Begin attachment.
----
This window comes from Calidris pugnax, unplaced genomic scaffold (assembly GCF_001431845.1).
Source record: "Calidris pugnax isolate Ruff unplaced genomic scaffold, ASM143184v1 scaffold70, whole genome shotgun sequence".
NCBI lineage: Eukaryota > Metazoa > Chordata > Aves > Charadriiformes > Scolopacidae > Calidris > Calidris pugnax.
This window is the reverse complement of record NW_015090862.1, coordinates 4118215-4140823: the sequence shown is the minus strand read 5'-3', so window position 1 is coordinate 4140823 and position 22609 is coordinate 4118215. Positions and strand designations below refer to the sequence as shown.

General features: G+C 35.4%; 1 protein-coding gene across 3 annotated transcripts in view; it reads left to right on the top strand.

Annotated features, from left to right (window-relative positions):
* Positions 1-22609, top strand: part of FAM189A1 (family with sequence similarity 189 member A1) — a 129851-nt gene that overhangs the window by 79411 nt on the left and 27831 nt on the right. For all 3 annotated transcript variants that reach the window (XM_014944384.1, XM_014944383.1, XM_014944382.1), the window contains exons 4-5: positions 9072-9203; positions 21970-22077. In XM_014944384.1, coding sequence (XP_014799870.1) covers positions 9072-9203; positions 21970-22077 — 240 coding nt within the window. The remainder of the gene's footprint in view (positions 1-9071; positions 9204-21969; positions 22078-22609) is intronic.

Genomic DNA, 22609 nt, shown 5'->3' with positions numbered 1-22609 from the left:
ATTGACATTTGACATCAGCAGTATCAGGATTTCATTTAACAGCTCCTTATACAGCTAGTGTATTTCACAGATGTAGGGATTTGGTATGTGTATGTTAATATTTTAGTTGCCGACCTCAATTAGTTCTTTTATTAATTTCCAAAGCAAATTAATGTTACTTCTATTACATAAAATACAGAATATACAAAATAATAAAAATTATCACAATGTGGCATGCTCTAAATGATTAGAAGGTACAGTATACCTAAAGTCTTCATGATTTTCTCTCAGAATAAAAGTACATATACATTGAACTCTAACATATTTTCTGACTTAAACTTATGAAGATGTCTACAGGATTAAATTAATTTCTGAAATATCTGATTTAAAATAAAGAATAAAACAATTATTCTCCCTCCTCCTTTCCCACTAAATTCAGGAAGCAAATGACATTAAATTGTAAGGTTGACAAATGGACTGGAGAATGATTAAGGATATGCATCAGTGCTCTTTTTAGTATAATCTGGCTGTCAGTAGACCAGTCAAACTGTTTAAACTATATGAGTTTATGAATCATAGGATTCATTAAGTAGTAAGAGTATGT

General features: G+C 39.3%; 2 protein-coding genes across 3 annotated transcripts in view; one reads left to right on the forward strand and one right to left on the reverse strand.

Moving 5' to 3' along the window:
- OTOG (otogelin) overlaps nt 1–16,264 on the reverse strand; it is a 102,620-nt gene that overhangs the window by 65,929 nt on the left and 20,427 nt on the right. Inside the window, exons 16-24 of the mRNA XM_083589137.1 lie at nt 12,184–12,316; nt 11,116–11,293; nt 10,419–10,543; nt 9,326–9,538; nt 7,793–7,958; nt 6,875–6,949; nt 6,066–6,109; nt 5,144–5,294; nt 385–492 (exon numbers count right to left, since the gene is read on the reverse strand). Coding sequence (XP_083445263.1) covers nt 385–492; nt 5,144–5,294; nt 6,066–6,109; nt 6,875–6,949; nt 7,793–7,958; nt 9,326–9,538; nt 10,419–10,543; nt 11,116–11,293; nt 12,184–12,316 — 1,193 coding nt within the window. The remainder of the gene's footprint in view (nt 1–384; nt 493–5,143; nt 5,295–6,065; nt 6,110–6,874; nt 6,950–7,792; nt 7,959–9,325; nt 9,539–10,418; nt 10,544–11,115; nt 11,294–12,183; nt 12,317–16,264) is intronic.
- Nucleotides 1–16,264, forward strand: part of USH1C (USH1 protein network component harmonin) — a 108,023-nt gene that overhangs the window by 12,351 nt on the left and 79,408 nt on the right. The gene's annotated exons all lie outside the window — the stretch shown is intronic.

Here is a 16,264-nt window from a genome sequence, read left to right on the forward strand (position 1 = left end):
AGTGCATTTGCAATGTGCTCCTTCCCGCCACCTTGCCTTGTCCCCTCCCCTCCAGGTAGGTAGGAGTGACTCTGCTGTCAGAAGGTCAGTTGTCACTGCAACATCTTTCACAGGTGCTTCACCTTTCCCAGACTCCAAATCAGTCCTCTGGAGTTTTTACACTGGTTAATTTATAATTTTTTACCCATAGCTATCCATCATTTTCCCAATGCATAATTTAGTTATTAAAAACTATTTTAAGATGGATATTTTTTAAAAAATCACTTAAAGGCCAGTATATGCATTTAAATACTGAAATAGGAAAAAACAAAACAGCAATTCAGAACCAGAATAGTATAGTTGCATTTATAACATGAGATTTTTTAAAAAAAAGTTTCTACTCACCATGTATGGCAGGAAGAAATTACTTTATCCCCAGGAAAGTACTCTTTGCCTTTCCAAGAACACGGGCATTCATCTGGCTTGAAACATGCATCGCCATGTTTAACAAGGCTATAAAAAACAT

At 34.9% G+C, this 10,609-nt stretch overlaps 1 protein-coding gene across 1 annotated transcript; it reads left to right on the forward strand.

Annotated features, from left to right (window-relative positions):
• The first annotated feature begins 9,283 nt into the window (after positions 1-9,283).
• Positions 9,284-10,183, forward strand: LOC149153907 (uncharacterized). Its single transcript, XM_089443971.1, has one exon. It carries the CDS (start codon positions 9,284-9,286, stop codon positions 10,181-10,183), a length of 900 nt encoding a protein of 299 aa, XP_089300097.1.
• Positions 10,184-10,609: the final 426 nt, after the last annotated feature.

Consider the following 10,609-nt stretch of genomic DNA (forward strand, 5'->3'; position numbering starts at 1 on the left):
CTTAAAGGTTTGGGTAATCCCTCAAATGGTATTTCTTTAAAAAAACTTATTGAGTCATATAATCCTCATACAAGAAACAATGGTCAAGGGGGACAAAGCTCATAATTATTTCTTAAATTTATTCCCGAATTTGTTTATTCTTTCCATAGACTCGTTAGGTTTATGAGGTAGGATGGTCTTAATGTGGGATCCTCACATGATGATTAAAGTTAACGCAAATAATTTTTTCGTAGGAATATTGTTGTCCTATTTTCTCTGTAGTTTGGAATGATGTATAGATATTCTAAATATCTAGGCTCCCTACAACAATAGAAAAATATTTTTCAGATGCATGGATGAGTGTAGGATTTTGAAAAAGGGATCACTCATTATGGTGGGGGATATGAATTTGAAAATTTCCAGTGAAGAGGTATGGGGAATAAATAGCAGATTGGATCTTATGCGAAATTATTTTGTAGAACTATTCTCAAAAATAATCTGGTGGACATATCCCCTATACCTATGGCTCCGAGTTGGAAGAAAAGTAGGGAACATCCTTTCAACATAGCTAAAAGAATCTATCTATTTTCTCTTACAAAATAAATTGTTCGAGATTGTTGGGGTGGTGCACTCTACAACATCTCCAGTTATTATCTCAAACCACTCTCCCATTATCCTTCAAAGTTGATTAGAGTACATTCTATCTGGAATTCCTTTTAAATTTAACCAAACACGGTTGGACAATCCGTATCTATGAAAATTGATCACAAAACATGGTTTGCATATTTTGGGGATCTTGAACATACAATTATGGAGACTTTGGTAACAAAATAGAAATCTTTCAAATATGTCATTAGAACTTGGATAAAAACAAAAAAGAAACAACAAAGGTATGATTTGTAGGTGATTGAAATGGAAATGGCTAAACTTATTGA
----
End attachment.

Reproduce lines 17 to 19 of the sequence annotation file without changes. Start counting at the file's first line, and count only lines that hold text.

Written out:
Annotated features, from left to right (window-relative positions):
• The first annotated feature begins 9,283 nt into the window (after positions 1-9,283).
• Positions 9,284-10,183, forward strand: LOC149153907 (uncharacterized). Its single transcript, XM_089443971.1, has one exon. It carries the CDS (start codon positions 9,284-9,286, stop codon positions 10,181-10,183), a length of 900 nt encoding a protein of 299 aa, XP_089300097.1.